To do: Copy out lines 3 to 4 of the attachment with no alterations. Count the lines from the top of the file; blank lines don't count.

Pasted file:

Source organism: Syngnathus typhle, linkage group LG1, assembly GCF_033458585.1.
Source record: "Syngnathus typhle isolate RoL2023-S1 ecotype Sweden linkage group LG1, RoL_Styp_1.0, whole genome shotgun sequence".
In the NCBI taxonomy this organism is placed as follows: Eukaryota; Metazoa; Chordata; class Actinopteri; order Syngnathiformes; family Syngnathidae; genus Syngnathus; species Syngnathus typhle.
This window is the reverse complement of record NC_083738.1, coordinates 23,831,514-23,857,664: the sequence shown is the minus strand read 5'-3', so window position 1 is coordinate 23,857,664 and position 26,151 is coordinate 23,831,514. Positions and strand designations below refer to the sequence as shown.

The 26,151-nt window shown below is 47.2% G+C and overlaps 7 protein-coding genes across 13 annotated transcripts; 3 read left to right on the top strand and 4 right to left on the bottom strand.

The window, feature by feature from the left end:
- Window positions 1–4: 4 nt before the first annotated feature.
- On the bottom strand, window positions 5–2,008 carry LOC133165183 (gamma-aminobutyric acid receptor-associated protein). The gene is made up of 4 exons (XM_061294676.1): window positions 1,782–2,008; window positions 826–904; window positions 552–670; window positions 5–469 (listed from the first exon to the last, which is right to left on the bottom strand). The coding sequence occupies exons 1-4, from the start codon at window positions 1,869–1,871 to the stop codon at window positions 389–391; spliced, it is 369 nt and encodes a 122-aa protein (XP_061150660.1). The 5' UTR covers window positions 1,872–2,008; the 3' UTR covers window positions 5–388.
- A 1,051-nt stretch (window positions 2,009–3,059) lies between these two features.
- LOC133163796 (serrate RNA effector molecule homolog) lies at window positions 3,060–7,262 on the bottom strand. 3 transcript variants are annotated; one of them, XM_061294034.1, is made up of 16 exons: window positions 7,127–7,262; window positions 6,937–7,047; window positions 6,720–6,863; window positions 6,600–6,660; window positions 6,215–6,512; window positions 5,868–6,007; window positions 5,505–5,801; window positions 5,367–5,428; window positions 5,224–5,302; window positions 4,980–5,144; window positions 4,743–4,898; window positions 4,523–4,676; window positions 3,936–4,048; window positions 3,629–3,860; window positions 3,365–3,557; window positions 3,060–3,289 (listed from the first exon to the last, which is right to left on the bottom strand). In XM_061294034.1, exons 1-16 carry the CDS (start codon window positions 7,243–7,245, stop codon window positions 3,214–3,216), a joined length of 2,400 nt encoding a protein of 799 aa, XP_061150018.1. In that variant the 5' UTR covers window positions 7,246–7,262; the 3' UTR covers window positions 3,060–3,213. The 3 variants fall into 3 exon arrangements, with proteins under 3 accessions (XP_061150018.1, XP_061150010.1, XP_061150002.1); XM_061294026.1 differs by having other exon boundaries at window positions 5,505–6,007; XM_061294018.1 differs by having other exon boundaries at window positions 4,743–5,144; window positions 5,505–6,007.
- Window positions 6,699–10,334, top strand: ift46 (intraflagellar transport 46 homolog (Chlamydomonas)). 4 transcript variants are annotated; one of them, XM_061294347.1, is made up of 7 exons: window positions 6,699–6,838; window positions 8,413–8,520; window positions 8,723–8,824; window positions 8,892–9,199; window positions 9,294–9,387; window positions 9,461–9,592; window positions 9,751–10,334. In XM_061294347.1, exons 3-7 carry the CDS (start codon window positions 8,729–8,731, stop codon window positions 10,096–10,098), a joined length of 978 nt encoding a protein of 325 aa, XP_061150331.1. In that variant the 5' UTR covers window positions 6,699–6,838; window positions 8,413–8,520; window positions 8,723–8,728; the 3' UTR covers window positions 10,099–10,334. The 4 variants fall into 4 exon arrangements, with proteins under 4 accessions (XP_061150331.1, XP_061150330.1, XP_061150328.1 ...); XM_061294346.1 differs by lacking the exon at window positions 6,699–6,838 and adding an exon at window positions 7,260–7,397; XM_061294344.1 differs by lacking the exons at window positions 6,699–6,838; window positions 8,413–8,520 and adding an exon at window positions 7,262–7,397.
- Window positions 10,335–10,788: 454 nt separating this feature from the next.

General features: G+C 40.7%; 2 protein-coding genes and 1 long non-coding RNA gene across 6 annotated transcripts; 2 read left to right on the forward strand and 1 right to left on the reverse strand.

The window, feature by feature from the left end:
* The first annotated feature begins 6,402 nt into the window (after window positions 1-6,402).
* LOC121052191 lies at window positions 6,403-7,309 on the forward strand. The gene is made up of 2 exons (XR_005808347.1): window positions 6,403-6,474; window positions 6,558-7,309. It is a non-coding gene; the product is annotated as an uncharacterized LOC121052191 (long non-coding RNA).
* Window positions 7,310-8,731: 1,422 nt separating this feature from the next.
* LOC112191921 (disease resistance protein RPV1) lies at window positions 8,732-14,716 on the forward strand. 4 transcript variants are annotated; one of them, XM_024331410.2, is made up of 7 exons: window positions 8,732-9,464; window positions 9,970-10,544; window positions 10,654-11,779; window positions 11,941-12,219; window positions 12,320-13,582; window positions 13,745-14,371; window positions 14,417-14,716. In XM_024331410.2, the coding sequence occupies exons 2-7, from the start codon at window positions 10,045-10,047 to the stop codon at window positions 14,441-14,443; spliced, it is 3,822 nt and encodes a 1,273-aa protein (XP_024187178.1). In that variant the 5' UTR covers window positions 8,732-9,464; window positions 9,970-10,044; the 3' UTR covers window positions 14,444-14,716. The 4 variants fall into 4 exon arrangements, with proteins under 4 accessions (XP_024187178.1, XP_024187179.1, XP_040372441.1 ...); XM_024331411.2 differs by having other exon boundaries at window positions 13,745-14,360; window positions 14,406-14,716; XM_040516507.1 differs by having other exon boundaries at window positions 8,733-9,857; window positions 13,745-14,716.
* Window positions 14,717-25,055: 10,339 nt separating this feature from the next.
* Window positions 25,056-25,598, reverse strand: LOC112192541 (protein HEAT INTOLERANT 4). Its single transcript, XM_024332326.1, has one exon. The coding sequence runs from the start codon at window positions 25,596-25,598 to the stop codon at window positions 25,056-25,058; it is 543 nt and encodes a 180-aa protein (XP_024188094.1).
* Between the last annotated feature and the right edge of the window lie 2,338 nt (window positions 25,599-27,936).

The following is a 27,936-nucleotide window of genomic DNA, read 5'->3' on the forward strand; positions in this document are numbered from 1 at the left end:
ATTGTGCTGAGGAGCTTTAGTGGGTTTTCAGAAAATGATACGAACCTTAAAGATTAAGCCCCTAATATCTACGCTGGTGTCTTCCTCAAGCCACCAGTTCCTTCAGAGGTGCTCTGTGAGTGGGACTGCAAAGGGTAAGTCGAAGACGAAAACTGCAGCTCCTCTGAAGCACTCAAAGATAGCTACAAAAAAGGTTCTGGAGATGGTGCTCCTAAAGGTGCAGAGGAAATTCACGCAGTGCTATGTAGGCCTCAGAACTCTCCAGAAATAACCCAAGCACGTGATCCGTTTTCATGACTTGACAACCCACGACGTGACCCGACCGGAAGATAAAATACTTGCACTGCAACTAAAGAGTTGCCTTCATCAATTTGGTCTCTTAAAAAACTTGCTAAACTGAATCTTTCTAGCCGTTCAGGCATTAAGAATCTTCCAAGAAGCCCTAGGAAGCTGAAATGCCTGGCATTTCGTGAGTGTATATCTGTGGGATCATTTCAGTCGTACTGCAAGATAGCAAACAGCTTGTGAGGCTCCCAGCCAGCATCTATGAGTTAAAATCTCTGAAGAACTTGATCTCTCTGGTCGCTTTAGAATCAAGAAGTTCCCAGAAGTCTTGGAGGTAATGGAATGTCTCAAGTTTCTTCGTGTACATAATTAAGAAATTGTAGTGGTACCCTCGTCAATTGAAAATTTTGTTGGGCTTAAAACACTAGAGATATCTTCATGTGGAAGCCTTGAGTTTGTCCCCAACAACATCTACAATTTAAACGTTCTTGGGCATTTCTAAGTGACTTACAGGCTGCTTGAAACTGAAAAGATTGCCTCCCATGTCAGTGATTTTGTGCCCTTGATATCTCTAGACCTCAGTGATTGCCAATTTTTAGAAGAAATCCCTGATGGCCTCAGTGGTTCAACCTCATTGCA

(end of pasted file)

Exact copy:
In the NCBI taxonomy this organism is placed as follows: Eukaryota; Metazoa; Chordata; class Actinopteri; order Syngnathiformes; family Syngnathidae; genus Syngnathus; species Syngnathus typhle.
This window is the reverse complement of record NC_083738.1, coordinates 23,831,514-23,857,664: the sequence shown is the minus strand read 5'-3', so window position 1 is coordinate 23,857,664 and position 26,151 is coordinate 23,831,514. Positions and strand designations below refer to the sequence as shown.